The National Aeronautics and Space Administration (NASA) is synonymous with space exploration. Since the obsolete Russian Mir space station was deliberatley destroyed by the Russians in 2001, NASA now enjoys a monopoly in space exploration, right?
If the answer is in the affirmative then we can only look to NASA for the future of humankind in space. What bold new programs are in NASA's future? Will they boldly go where no man has gone before? Not exactly.
"On January 14, 2004, ten days after the landing of the Mars Exploration Rover Spirit, President George W. Bush announced a new plan for NASA's future, dubbed the Vision for Space Exploration.
According to this plan, mankind will return to the Moon by 2018, and set up outposts as a test bed and potential resource for future missions." [Quotation from Wikipedia]
NASA's bold new mission is to return to the moon; haven't we already "been there, done that"? NASA's shuttle program is almost as obsolete as the MIR space station; it's based on 1970's technology. Fortunately, contrary to common belief, NASA is not the only organization, nor the only country seeking to explore the cosmos.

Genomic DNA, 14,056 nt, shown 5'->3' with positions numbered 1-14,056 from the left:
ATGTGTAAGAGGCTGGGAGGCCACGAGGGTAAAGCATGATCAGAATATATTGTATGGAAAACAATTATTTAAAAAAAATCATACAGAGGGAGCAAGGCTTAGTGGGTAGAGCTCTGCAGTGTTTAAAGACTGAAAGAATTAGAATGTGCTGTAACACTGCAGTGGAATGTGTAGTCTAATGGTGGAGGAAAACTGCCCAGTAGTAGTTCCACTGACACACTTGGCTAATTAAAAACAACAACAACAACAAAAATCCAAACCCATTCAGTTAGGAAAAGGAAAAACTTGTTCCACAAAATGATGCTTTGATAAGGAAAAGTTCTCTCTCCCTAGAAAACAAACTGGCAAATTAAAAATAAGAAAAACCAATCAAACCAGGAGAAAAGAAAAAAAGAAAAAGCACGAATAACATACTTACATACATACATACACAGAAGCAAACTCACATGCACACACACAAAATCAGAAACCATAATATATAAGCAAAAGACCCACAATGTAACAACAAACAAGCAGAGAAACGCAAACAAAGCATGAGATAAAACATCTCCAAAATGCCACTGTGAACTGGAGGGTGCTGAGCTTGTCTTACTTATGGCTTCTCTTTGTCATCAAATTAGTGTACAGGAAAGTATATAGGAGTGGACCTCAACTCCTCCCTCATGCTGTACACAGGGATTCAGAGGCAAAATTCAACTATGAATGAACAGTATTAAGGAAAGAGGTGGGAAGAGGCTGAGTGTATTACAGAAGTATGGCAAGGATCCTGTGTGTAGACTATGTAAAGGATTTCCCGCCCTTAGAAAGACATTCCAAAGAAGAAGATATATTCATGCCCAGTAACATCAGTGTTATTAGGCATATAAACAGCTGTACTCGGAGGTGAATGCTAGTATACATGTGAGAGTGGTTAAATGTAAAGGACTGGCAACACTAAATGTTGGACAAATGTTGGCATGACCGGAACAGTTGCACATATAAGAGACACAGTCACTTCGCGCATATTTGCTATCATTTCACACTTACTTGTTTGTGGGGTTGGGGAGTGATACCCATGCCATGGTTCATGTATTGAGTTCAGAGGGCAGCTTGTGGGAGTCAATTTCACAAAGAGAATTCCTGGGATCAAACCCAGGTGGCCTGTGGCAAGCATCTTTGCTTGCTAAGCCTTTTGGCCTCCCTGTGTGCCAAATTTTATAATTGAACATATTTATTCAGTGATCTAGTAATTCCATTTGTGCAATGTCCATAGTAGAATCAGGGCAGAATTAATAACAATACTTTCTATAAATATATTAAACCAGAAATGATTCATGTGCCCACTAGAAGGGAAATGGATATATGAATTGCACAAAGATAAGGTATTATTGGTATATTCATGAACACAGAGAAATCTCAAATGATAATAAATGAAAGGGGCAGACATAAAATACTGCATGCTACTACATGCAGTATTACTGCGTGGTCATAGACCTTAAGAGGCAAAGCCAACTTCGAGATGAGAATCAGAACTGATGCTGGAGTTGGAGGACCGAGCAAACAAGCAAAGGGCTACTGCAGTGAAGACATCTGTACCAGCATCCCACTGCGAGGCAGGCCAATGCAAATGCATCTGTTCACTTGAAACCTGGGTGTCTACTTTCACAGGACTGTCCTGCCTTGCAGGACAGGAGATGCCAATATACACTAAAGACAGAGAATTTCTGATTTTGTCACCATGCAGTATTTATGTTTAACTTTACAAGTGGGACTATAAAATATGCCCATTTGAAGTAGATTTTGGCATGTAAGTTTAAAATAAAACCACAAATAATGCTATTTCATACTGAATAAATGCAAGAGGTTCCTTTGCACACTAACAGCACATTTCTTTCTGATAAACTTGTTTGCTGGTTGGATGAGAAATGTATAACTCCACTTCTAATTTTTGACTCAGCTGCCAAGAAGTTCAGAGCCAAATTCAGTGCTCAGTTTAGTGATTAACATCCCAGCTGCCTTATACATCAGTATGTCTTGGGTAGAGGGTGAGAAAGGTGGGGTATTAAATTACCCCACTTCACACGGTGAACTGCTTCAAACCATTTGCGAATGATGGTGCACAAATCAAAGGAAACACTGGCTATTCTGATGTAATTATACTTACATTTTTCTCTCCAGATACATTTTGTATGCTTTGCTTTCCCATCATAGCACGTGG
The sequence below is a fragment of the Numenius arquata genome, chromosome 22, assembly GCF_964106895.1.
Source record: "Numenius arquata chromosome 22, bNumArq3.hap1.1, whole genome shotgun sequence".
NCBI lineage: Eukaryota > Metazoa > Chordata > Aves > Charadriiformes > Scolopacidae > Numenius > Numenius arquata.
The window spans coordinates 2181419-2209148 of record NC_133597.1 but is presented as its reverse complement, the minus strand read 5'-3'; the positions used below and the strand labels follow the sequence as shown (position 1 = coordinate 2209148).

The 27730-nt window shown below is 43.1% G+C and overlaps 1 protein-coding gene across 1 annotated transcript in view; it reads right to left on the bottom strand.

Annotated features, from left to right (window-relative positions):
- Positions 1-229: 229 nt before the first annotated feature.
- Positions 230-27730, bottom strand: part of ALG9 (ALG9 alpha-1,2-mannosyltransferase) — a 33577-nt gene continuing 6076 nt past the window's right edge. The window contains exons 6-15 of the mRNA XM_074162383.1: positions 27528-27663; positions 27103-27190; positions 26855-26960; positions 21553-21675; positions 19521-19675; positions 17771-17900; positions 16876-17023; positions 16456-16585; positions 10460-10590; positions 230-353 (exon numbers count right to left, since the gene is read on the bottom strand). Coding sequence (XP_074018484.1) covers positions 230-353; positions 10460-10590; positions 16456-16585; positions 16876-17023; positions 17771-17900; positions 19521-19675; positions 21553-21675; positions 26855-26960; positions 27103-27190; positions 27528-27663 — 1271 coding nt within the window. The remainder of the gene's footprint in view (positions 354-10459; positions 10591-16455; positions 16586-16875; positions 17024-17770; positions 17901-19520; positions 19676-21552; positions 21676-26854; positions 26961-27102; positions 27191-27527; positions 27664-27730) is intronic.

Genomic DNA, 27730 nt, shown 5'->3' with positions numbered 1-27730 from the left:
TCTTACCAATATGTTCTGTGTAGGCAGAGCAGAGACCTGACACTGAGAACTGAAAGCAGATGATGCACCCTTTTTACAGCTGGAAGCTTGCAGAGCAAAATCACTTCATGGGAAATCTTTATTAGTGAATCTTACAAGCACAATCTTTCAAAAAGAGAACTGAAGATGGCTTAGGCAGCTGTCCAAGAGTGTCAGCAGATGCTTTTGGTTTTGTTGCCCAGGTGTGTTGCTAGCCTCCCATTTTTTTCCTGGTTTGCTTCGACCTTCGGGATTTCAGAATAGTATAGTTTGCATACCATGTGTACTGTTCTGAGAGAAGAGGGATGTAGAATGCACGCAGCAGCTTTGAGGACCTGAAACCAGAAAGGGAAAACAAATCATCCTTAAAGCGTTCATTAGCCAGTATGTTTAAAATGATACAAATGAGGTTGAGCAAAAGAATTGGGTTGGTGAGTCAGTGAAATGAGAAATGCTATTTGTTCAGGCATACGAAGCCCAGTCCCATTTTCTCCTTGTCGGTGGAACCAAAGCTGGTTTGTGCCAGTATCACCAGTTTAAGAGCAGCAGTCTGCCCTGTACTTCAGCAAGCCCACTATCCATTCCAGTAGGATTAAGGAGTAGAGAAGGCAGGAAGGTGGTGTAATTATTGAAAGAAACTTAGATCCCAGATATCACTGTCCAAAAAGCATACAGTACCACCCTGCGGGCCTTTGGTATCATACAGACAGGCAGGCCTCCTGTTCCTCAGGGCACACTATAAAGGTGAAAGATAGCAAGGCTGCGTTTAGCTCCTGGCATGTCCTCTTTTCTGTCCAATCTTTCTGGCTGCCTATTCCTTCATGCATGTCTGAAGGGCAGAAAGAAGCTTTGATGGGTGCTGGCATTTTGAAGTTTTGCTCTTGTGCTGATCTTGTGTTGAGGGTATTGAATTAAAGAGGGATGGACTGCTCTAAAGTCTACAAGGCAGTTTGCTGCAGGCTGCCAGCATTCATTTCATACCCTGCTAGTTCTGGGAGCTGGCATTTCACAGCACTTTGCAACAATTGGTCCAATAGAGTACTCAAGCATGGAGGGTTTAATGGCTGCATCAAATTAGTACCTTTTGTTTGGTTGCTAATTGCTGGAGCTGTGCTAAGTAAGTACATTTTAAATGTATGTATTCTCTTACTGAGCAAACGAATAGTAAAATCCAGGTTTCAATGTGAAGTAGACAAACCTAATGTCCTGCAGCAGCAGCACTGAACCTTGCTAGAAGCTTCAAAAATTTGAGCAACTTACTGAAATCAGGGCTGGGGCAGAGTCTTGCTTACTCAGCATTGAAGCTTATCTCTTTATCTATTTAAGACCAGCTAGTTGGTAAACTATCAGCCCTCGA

The Chinese also have a space program, they plan to land a space probe on the moon by 2020. Sigh, the moon again, but don't despair there are other organizations with deeper vision.
I believe that the future of space exploration involves cooperation between NASA and the space programs of other nations. One example of such a project is the Cassini-Huygens mission-- a cooperative effort of NASA, the European Space Agency (ESA) and the Italian Space Agency (ASI).
"Cassini-Huygens is a joint NASA/ESA/ASI robotic spacecraft mission currently studying the planet Saturn and its moons. The spacecraft consists of two main elements: the NASA Cassini orbiter, named after the Italian-French astronomer Giovanni Domenico Cassini, and the ESA Huygens probe, named after the Dutch astronomer, mathematician and physicist Christiaan Huygens." [Quotation from Wikipedia]
The Cassini mission has recently been in the news; the Cassini spacecraft has discovered that there may be a hidden ocean underneath Titan, one of Saturn's moons. This is an incredible discovery because where there is water, there may very well be life. I don't think we will discover a subterranean race of intelligent creatures, but we could discover microscopic life.
I have great respect for the shuttle astronauts, it takes great courage to travel in space on an almost obsolete spacecraft controlled by computers that are less powerful than the one owned by the typical computer nerd. (Slight exaggeration.)
That's why I'm delighted that I can also follow the space exploits of the Cassini mission. The success of Cassini is a testament to the great things we can accomplish when we work in concert with our international partners.